As many others have pointed out, Ariana stated that the TPPA was an investor-corporations “bill of rights” and not about free trade.

Citizens listened intently to the speakers;


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The last speakers were also the youngest, Tracy and Katie, who have played their part in the anti-TPPA campaign;


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Introducing Tracey and Katie, Ariana  told the crowd how they forfeited  “Trick or Treating” at the Robbie Williams Concert, and instead worked through the evening handing out TPPA leaflets to the concert-goers.

This elicited a mass-cheer and clapping  from the crowd.

Tracey told the crowd that her annual school speech was on the topic of – the TPPA!

“Kia Ora My name is Tracey… I am 13 years old… Today I am here as I am worried about what will happen to mine and my friends’ future if the TPPA is signed!!!! I have on many times handed out fliers and chalked for people to google TPPA…Many people have seemed interested in what I have had to say whilst handing out leaflets… Though some people have not and have been quite nasty!! Ha ha Mum was always there to give them some facts! This year we had to write a speech for school the topic was “There is a problem in New Zealand and I can solve it by? well you can just guess what I talked about – Yes, the TPP… It was very one-sided as there was nothing from the government because it was a deal being done in secret, but there were plenty of articles about why we shouldn’t sign it from lessons learned overseas … This is my future this government is playing with and I say Don’t SIGN the TPPA.”

Katie spoke passionately on climate-change affecting her future;

“Kia Ora My name is Katie …. I am 12 years old. Today I am here like you because I am worried about what will happen to mine and my friends’ future if the TPPA is signed!!!! I have on numerous occasions handed out fliers and chalked for people to google TPPA… The reason I do this is because I have been to many very interesting discussions where people have passionately spoken about our Country and the TPP, And NO never any good news, if there was, the bad was way worse than the good! … I have been to many TPP rally meetings and rallies… Mum has made sure we are at most of them!… Her point of view is, We will not go to her in a few years time and say, but Mum you guys could have done something to stop it!!! Why didn’t you???? So here we are!! And look at all of you, so I am guessing you all agree with us as you are here too! Thank you for helping stand up for a better NZ for us all… TPPA NO WAY!”

Tracey and Katie are ambassadors for the generations that will inherit our country – indeed our planet. We cannot ignore their voices.

Finally, no protest rally is ever really completely done without at least one excellent artist to perform for the crowd. In this case, Matiu Te Huki belted out two great songs, to everyone’s joy;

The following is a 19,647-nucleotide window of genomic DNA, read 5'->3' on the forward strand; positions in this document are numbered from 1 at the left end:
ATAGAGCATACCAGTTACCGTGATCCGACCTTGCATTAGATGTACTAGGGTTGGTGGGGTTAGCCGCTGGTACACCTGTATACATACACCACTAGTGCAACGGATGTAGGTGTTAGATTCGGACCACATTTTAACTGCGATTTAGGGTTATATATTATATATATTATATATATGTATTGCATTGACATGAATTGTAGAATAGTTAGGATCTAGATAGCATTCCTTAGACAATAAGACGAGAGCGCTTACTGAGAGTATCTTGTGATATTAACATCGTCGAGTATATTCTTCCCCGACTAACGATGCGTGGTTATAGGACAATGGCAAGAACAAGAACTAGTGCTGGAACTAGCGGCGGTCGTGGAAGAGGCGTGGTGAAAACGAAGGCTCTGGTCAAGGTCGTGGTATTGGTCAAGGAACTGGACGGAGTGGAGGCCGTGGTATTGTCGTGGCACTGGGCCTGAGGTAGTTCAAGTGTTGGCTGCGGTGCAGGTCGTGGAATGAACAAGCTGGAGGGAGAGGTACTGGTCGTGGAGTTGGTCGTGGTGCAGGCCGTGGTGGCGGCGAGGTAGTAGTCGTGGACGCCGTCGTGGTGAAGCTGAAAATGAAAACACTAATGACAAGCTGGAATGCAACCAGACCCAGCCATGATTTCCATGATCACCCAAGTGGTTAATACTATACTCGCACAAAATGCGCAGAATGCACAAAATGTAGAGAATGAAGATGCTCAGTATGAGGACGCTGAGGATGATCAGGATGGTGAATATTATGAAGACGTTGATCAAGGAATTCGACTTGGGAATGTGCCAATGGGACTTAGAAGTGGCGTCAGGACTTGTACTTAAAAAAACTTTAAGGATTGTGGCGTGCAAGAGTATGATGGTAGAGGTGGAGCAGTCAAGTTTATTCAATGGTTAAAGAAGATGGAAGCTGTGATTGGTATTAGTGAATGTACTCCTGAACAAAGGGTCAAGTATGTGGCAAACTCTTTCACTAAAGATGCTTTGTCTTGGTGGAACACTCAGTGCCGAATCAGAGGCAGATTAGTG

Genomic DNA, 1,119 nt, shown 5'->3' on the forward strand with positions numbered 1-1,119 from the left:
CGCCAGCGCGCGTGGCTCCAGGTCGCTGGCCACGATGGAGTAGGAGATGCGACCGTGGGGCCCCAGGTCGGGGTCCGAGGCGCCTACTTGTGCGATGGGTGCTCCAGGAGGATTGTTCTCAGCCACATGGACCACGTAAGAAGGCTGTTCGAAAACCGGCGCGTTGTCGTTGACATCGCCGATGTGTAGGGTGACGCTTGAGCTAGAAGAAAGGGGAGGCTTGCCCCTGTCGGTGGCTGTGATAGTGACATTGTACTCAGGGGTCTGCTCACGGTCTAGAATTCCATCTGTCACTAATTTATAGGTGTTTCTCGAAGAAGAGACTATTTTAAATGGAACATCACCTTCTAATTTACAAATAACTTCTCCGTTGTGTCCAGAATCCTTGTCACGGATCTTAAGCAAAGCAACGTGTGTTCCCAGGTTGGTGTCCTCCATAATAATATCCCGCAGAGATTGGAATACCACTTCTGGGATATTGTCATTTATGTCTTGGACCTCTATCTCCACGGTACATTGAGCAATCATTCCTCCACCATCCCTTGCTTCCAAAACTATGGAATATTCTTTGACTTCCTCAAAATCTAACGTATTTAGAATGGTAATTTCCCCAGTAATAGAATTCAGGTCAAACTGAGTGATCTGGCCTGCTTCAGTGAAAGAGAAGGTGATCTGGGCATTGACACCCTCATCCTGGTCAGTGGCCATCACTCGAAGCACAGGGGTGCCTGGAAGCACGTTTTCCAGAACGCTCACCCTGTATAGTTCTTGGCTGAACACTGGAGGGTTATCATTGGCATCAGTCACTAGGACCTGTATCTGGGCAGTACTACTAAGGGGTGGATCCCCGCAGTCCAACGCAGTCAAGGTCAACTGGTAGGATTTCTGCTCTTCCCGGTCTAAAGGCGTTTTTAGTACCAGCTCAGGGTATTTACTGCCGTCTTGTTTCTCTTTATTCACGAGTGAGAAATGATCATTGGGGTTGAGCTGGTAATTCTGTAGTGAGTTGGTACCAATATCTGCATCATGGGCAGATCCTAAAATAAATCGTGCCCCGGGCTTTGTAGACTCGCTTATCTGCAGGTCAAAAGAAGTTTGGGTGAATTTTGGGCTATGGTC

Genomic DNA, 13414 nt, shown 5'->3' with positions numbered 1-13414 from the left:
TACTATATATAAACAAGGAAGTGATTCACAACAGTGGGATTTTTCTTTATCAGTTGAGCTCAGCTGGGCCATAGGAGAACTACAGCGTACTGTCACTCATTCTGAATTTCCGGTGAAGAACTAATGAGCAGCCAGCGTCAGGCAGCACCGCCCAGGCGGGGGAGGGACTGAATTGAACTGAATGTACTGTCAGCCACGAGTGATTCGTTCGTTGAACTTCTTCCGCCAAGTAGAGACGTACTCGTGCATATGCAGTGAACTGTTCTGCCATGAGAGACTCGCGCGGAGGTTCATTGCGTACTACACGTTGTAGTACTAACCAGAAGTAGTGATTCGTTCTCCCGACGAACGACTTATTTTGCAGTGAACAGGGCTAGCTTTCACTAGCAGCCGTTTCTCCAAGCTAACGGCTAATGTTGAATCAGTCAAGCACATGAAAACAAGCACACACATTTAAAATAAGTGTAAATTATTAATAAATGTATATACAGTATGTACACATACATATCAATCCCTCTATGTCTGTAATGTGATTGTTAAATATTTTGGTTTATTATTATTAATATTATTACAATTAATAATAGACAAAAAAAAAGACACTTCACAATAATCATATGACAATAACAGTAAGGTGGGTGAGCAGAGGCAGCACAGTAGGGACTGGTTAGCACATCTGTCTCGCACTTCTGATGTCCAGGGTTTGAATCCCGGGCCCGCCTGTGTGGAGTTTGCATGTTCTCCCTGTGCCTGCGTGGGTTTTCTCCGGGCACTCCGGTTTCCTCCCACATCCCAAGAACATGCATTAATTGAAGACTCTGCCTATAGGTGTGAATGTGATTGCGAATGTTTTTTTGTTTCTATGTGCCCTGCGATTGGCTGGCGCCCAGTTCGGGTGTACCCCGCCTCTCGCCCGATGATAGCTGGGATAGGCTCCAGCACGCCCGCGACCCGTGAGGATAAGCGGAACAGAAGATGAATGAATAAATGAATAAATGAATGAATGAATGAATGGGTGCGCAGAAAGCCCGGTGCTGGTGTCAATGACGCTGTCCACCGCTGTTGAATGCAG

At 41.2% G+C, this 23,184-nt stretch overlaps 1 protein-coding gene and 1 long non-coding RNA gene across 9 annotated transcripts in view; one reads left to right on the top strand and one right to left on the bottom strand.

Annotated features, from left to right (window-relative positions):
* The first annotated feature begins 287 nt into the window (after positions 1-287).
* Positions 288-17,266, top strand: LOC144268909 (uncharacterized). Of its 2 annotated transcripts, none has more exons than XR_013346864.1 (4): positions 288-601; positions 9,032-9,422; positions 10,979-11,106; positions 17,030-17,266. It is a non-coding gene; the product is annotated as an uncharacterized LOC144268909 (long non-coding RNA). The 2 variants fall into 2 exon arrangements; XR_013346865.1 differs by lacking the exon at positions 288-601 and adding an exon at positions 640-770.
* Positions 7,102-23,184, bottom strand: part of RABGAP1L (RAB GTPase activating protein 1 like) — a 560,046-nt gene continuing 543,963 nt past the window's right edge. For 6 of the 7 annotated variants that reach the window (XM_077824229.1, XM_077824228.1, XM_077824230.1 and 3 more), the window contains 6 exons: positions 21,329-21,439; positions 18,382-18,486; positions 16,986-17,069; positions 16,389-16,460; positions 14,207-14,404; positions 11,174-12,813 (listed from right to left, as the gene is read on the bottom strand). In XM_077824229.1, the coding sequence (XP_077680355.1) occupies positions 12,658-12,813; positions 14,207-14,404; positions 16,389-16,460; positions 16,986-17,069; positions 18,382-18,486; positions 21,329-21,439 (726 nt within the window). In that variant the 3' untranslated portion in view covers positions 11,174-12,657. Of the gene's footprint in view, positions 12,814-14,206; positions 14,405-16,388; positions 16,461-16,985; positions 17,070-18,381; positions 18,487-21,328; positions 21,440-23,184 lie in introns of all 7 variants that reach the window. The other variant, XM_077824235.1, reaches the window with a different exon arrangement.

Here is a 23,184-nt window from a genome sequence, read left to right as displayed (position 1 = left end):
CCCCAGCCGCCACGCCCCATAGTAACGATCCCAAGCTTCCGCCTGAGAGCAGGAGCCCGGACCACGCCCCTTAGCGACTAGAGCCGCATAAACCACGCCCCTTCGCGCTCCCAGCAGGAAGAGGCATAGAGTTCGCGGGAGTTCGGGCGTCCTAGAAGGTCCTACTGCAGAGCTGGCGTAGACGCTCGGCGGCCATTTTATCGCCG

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Matiu’s voice did real justice to the songs he sang.

On that ‘note’

Whilst I won’t point out which policeman or woman it was, I spotted one  in the police-line tapping his/her foot, in time to the music. Constables – you’re allowed to enjoy the music. We really, really don’t mind.

The last word, I leave to the maker of this simple – but insightful – message;


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Tomorrow: The TPPA March – Something concerning regarding the Police presence at Parliament on Saturday afternoon.





NZ Herald: Sentence for Lyttleton picket line fatality too light – union

The Daily Blog: Keith Rankin – White Trite

Facebook: TPPA Free Zone and Action plans

Te Papa: Nuclear free sign

Previous related blogposts

Citizen A – 29 Nov 2012 – TPPA Special

TPPA: Business launches propaganda campaign

TPPA: Doomsday scenarios, Critics, and flights of fancy

Open message to the Middle Classes about the threat of the TPPA

Nationwide Rally Against the TPPA – Day of Action!

They marched against the TPPA and the threat to our sovereignty (part tahi)

They marched against the TPPA and the threat to our sovereignty (part rua)

The Mendacities of Mr Key #5: Has Tim Groser shown the P.M. to be a liar on the TPPA?

Nationwide Day of Protest Captures Public Attention on TPPA

Opposing the TPPA – the Heavens hold their deluge ’till the People speak

Citizens face Police armed with tasers at Wellington TPPA protest march

Support groups

Facebook: Oil Free Wellington

Facebook: It’s Our Future – Kiwis concerned about the TPPA

Website:  It’s Our Future

Facebook: Aotearoa is Not for Sale

Action Stations: A Secret Trade Deal So Terrifying That Parliament Isn’t Even Allowed To Know What It Says

Facebook: TPPA Action Group – Wellington

OraTaiao New Zealand Climate and Health Council

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tppa - everyone's a winner




= fs =


  1. +100